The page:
The custom of holding a series of elaborate services on the eve of Christmas may be considered merely a special case of the general Ritualist predilection for midnight masses and vigils, described in an earlier entry. However, the festivities of Christmas Eve outstrip the vigils of Pentecost, the Beheading of St John the Baptist and even Martinmas in their extravagance. Racks of candles fill the chancel; clouds of incense spread their acrid stench; clergy whose dress is usually the soul of modesty suddenly appear at the sacristy door wearing a gold-encrusted chasuble, a biretta, and a cope handsomely embroidered with images of Frosty the Snow-Man. It is at Christmastide the the latent Ritualism of the modern Anglican church surfaces, like the fruiting body of a massive fungus that emerges from the earth only once a year to shoot forth a cloud of spores.
If you were to enter a Ritualist parish in the days leading up to Christmas Eve, you would see a flurry of disordered activity, with minor functionaries running hither and thither, organists carrying piles of atonal music for their surpliced choir, and MCs drilling their frightened acolytes on the most recondite details of ceremonial - all under the watchful eye of the Ritualist priest, who has not slept for three weeks and wishes that someone else would write his sermon. By the time the traditional fourteen masses of Christmas have been completed - beginning two hours before daybreak on Christmas Eve and ending at noon on Christmas Day - the Ritualists will have worked themselves into exhaustion. Yet their dissatisfaction with the details of the services will ensure that they will redouble their efforts for next year, for it is certain that something will have gone wrong: perhaps a hastily trained acolyte made an incorrect genuflection, or perhaps a choir member sang Warlock’s “Adam lay ybounden” while everyone else was singing the setting by Boris Ord.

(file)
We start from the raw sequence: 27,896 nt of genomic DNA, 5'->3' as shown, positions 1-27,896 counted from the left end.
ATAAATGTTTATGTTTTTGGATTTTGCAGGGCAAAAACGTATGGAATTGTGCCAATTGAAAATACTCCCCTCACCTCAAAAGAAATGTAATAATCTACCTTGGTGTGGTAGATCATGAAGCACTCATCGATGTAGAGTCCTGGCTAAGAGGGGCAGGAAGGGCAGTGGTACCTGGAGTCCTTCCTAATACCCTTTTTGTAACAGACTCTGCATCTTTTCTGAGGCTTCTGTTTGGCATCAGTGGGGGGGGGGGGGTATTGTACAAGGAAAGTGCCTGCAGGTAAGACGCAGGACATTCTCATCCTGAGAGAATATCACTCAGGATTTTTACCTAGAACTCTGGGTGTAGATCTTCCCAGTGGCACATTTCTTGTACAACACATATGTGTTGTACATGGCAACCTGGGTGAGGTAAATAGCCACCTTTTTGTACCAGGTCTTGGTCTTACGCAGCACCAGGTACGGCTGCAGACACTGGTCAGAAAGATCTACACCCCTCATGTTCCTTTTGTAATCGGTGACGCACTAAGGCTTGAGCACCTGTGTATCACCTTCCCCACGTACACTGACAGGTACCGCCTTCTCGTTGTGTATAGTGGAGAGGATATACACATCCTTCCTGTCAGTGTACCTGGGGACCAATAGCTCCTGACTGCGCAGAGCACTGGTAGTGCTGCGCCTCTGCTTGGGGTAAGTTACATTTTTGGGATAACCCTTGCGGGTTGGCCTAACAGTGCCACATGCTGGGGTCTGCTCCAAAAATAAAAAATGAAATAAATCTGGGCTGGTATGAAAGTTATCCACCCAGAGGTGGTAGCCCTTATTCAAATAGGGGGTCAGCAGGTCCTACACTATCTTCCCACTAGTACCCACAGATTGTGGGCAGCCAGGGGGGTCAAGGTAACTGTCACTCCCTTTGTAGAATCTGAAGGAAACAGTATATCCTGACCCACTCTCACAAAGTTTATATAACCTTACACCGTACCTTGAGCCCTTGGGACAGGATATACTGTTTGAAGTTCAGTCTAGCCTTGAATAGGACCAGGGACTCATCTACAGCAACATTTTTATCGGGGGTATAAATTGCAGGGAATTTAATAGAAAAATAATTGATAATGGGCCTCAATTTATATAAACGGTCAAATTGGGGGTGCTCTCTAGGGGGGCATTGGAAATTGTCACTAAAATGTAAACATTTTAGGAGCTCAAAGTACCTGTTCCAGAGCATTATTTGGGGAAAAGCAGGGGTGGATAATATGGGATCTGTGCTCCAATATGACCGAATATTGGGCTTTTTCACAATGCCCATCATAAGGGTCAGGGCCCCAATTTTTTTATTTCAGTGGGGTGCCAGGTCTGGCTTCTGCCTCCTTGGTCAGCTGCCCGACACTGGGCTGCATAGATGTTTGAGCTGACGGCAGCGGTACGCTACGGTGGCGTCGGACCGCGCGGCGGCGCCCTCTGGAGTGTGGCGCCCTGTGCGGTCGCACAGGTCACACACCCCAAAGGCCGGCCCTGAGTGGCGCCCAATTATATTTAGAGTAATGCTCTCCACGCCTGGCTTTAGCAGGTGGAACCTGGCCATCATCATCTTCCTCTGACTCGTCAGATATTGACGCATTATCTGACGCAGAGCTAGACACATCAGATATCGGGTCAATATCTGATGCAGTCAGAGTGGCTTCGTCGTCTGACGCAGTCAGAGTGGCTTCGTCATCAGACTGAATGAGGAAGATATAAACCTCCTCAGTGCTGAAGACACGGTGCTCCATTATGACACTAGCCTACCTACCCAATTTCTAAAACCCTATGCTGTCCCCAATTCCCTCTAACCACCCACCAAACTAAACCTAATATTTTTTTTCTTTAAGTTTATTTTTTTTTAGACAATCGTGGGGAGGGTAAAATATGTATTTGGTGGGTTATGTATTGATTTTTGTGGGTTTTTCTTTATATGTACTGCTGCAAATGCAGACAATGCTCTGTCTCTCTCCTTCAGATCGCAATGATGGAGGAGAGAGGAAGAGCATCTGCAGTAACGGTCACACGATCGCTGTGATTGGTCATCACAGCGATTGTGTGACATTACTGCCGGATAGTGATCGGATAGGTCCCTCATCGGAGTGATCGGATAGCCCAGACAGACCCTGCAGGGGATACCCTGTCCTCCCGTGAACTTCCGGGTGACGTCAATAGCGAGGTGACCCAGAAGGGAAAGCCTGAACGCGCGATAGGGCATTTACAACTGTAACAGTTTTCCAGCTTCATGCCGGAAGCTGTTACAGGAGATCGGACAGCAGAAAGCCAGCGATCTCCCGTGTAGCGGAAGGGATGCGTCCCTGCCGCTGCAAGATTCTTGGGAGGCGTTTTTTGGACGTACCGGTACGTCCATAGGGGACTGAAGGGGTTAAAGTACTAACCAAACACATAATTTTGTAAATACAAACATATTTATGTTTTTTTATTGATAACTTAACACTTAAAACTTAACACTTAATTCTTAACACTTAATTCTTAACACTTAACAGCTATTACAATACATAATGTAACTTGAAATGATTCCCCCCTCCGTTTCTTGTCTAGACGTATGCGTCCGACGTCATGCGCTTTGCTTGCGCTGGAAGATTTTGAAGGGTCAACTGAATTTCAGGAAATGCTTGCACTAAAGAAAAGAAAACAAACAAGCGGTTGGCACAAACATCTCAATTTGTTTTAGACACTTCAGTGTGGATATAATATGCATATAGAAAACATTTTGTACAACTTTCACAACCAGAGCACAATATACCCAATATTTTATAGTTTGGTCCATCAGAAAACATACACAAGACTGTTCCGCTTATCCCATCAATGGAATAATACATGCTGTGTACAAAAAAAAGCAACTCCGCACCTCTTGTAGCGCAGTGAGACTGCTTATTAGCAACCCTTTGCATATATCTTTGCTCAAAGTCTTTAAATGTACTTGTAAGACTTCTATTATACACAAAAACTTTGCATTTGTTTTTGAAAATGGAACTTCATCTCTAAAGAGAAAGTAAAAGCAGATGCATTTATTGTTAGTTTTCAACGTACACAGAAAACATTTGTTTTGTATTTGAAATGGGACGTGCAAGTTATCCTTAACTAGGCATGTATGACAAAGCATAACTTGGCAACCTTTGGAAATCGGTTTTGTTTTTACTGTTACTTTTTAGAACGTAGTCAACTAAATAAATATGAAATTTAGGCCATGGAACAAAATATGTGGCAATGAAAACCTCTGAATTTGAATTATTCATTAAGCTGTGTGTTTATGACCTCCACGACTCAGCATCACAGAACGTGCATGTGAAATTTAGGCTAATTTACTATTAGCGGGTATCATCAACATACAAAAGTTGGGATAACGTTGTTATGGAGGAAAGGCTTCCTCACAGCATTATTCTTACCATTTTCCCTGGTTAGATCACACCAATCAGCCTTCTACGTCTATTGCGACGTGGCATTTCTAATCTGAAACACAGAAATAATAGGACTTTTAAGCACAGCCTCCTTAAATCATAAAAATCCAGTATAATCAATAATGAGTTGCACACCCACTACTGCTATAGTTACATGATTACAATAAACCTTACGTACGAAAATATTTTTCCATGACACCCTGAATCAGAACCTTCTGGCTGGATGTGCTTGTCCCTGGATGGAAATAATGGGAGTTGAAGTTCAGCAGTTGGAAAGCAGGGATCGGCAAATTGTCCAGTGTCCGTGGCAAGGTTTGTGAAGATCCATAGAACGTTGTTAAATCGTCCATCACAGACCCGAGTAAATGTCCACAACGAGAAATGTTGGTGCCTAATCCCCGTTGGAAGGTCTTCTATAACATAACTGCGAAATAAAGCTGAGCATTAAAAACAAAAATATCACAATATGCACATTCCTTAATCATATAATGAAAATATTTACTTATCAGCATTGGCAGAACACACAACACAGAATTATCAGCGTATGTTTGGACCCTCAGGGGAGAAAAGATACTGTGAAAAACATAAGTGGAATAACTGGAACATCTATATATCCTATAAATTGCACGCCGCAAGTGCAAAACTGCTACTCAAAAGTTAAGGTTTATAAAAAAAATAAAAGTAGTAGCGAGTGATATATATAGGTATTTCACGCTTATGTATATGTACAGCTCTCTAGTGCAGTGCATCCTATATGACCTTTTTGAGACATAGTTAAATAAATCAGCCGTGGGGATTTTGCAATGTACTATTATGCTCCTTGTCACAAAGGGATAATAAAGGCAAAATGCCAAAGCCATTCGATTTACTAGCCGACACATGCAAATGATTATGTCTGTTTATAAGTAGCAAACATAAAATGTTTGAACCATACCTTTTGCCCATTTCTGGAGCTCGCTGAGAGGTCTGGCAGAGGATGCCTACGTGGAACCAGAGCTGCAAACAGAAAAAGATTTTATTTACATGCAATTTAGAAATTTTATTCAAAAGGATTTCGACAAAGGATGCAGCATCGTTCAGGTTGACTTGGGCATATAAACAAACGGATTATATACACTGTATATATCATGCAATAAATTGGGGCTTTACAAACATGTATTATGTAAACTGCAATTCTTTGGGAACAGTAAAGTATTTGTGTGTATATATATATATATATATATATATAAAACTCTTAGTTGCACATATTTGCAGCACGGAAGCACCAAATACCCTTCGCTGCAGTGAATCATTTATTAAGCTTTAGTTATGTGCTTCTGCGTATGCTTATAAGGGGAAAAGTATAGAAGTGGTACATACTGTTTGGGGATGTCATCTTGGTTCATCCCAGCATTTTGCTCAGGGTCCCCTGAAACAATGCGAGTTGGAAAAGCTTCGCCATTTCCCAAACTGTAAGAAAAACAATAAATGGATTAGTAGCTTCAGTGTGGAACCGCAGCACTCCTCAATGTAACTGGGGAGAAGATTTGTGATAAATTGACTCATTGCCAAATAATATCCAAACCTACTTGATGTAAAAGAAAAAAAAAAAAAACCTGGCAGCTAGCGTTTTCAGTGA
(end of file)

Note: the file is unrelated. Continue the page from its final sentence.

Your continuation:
Christmas Eve is a time of great suffering for Ritualists, but they have only themselves to blame: in a properly ordered church, there would be no need for decorations, music, or vestments, and even the need for a newly composed sermon could be circumvented by reading from the works of the eighteenth-century Latitudinarians.